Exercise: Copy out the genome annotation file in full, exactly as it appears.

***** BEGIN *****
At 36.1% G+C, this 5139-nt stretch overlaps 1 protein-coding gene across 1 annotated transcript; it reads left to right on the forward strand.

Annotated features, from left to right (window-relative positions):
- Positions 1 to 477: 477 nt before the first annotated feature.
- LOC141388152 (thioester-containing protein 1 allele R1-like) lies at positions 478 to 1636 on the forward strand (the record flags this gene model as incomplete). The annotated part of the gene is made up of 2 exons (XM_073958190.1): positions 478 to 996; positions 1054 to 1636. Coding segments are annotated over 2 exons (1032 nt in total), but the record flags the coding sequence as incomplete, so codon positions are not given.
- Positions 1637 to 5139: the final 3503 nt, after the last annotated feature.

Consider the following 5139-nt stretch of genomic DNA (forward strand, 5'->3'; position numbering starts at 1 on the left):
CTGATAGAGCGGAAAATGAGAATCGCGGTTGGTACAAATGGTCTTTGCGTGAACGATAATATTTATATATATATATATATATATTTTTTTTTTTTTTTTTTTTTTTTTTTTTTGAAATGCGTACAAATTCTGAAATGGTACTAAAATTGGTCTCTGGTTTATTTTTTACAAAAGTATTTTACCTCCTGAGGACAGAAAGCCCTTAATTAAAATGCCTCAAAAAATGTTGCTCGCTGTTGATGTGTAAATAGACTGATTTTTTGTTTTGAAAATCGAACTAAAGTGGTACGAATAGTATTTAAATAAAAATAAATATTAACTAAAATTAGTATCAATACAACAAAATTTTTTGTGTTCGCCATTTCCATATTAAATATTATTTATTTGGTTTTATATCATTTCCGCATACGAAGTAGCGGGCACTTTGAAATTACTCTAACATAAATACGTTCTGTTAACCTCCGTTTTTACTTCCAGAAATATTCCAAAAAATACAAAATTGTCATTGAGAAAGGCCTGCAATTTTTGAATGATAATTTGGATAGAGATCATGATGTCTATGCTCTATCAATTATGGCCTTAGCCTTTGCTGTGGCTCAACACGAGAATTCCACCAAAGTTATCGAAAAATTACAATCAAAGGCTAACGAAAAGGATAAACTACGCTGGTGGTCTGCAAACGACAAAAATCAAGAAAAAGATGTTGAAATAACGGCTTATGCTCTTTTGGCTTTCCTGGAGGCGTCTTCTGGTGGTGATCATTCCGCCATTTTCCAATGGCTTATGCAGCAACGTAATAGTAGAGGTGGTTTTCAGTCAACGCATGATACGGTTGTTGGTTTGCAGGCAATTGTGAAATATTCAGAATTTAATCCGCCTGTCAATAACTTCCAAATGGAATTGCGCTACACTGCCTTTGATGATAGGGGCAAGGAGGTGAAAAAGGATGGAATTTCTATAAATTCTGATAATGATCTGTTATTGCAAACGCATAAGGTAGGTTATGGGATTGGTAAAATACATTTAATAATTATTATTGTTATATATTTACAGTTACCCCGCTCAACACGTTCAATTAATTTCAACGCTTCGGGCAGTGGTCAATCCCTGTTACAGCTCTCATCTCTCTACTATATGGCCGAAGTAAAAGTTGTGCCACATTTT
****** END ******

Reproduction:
At 36.1% G+C, this 5139-nt stretch overlaps 1 protein-coding gene across 1 annotated transcript; it reads left to right on the forward strand.

Annotated features, from left to right (window-relative positions):
- Positions 1 to 477: 477 nt before the first annotated feature.
- LOC141388152 (thioester-containing protein 1 allele R1-like) lies at positions 478 to 1636 on the forward strand (the record flags this gene model as incomplete). The annotated part of the gene is made up of 2 exons (XM_073958190.1): positions 478 to 996; positions 1054 to 1636. Coding segments are annotated over 2 exons (1032 nt in total), but the record flags the coding sequence as incomplete, so codon positions are not given.
- Positions 1637 to 5139: the final 3503 nt, after the last annotated feature.

Consider the following 5139-nt stretch of genomic DNA (forward strand, 5'->3'; position numbering starts at 1 on the left):
CTGATAGAGCGGAAAATGAGAATCGCGGTTGGTACAAATGGTCTTTGCGTGAACGATAATATTTATATATATATATATATATATTTTTTTTTTTTTTTTTTTTTTTTTTTTTTGAAATGCGTACAAATTCTGAAATGGTACTAAAATTGGTCTCTGGTTTATTTTTTACAAAAGTATTTTACCTCCTGAGGACAGAAAGCCCTTAATTAAAATGCCTCAAAAAATGTTGCTCGCTGTTGATGTGTAAATAGACTGATTTTTTGTTTTGAAAATCGAACTAAAGTGGTACGAATAGTATTTAAATAAAAATAAATATTAACTAAAATTAGTATCAATACAACAAAATTTTTTGTGTTCGCCATTTCCATATTAAATATTATTTATTTGGTTTTATATCATTTCCGCATACGAAGTAGCGGGCACTTTGAAATTACTCTAACATAAATACGTTCTGTTAACCTCCGTTTTTACTTCCAGAAATATTCCAAAAAATACAAAATTGTCATTGAGAAAGGCCTGCAATTTTTGAATGATAATTTGGATAGAGATCATGATGTCTATGCTCTATCAATTATGGCCTTAGCCTTTGCTGTGGCTCAACACGAGAATTCCACCAAAGTTATCGAAAAATTACAATCAAAGGCTAACGAAAAGGATAAACTACGCTGGTGGTCTGCAAACGACAAAAATCAAGAAAAAGATGTTGAAATAACGGCTTATGCTCTTTTGGCTTTCCTGGAGGCGTCTTCTGGTGGTGATCATTCCGCCATTTTCCAATGGCTTATGCAGCAACGTAATAGTAGAGGTGGTTTTCAGTCAACGCATGATACGGTTGTTGGTTTGCAGGCAATTGTGAAATATTCAGAATTTAATCCGCCTGTCAATAACTTCCAAATGGAATTGCGCTACACTGCCTTTGATGATAGGGGCAAGGAGGTGAAAAAGGATGGAATTTCTATAAATTCTGATAATGATCTGTTATTGCAAACGCATAAGGTAGGTTATGGGATTGGTAAAATACATTTAATAATTATTATTGTTATATATTTACAGTTACCCCGCTCAACACGTTCAATTAATTTCAACGCTTCGGGCAGTGGTCAATCCCTGTTACAGCTCTCATCTCTCTACTATATGGCCGAAGTAAAAGTTGTGCCACATTTT